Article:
Lone Survivor doesn’t take too much time to expand on its characters for us to get a real glimpse into who these real men were. Instead it wants to communicate how a real battle took place and the inevitable bond lead character Marcus Luttrell forms with an Afghan man that rescues him. It’s the kind of story that on its own would seem too Rambo if it were fiction, but knowing that the film follows closely as to what Luttrell and military reports say what happened that day separates this movie from Call of Duty or interlacing jingoism and cements itself as a genuine movie that can stand proud next to other great war story interpretations like Band of Brothers.

Thanks!

@stevenbeynon

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PTSD and how Battlefield potentially saved my life

Post Traumatic Stress Disorder is truly hard to quickly define.

To put it simply, it’s a negative impact on one’s frame of mind due to a traumatic event. Some event in which the 'victim' witnesses something truly awful or is put into a situation so extreme it makes their mind not work like it should.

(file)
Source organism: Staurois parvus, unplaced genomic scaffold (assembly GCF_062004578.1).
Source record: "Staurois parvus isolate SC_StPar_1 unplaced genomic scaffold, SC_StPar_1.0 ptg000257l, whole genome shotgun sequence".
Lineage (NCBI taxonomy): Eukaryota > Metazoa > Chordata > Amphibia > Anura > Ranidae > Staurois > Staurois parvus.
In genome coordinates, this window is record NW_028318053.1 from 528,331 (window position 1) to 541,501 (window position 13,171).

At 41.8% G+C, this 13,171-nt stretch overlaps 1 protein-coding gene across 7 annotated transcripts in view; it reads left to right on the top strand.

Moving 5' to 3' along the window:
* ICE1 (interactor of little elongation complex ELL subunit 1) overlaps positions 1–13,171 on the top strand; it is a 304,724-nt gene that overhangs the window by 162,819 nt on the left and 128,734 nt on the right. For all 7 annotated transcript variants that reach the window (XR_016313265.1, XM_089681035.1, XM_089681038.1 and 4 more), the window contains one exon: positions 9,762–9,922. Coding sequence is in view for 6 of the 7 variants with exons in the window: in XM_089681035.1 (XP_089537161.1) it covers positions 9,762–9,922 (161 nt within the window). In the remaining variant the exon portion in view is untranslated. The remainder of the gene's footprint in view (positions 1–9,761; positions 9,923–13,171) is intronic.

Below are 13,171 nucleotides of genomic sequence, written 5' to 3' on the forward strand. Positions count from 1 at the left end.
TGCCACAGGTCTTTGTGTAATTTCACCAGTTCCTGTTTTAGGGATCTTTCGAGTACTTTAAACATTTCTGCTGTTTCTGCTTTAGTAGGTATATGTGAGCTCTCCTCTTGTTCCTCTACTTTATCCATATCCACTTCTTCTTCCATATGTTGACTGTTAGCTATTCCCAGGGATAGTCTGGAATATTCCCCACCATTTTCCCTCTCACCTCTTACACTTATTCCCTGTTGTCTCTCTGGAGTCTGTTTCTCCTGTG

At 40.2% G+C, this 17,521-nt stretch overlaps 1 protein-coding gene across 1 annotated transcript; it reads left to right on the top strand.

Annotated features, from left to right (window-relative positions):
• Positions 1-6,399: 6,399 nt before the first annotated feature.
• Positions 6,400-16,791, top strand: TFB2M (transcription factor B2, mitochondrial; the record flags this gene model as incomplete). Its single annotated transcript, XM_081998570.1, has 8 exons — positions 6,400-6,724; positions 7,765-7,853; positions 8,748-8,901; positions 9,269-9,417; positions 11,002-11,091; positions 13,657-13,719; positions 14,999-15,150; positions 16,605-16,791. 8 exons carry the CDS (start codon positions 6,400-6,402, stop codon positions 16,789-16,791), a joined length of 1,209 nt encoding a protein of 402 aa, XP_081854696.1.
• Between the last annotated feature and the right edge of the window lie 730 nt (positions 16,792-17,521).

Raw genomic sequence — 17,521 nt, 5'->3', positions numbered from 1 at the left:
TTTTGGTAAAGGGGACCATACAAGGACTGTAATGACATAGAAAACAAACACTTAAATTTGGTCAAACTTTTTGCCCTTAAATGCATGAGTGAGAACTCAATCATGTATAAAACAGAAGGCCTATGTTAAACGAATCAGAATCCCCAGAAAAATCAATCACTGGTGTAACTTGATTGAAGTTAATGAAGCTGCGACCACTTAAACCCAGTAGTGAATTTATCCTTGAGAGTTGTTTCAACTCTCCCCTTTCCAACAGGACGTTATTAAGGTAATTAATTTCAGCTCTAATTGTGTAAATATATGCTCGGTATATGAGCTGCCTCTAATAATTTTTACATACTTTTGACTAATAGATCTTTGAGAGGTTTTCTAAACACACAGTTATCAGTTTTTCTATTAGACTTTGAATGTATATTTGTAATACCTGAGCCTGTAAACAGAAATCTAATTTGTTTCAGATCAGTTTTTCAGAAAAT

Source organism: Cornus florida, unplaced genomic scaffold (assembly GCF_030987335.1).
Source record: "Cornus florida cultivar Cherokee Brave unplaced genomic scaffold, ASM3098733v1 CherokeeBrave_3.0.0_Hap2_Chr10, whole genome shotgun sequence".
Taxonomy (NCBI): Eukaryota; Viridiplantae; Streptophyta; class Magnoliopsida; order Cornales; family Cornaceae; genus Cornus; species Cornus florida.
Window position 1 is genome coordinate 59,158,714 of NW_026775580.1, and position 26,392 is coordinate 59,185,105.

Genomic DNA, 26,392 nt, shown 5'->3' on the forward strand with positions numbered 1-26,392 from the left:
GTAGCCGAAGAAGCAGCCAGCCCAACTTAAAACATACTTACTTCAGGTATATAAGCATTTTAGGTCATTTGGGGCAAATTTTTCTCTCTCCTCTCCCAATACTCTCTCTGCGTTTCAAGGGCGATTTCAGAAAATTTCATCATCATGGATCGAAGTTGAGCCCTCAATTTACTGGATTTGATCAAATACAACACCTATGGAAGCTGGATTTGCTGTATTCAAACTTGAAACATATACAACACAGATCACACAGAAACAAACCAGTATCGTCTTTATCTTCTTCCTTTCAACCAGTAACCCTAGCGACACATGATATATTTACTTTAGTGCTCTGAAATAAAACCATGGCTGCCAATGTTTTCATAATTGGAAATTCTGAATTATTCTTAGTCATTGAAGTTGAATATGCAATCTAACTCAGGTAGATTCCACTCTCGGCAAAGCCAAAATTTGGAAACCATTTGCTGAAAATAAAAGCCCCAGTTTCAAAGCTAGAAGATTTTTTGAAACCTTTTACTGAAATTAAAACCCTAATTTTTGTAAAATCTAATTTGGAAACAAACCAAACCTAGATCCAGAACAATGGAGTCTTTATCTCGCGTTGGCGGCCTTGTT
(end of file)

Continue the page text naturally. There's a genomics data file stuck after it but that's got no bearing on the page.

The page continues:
Each case is different. Some folks develop violent tendencies or become alcoholics. Some end up on the extreme and end up committing suicide such as a close friend of mine chose to.

For me, I’m probably on the lesser end. I was diagnosed back in February. I have random issues with claustrophobia, I’m slightly paranoid, I’m probably over-protective of those I care about, and of course the occasional obligatory nightmares.

While these issues might sound bad on paper, I’m in a privileged state to not have this condition affect my everyday life. My close friends and family will never be let in on the true nature of the condition, and I don’t see myself truly opening up to my experiences overseas anytime soon. I feel as if I'll never truly open up to civilians as I’d like to, they either wouldn’t believe me or they would be turned off by violence I’ve partaken in or think I’m crazy. And on the few occasions I’ve tried to share things, they just don’t care.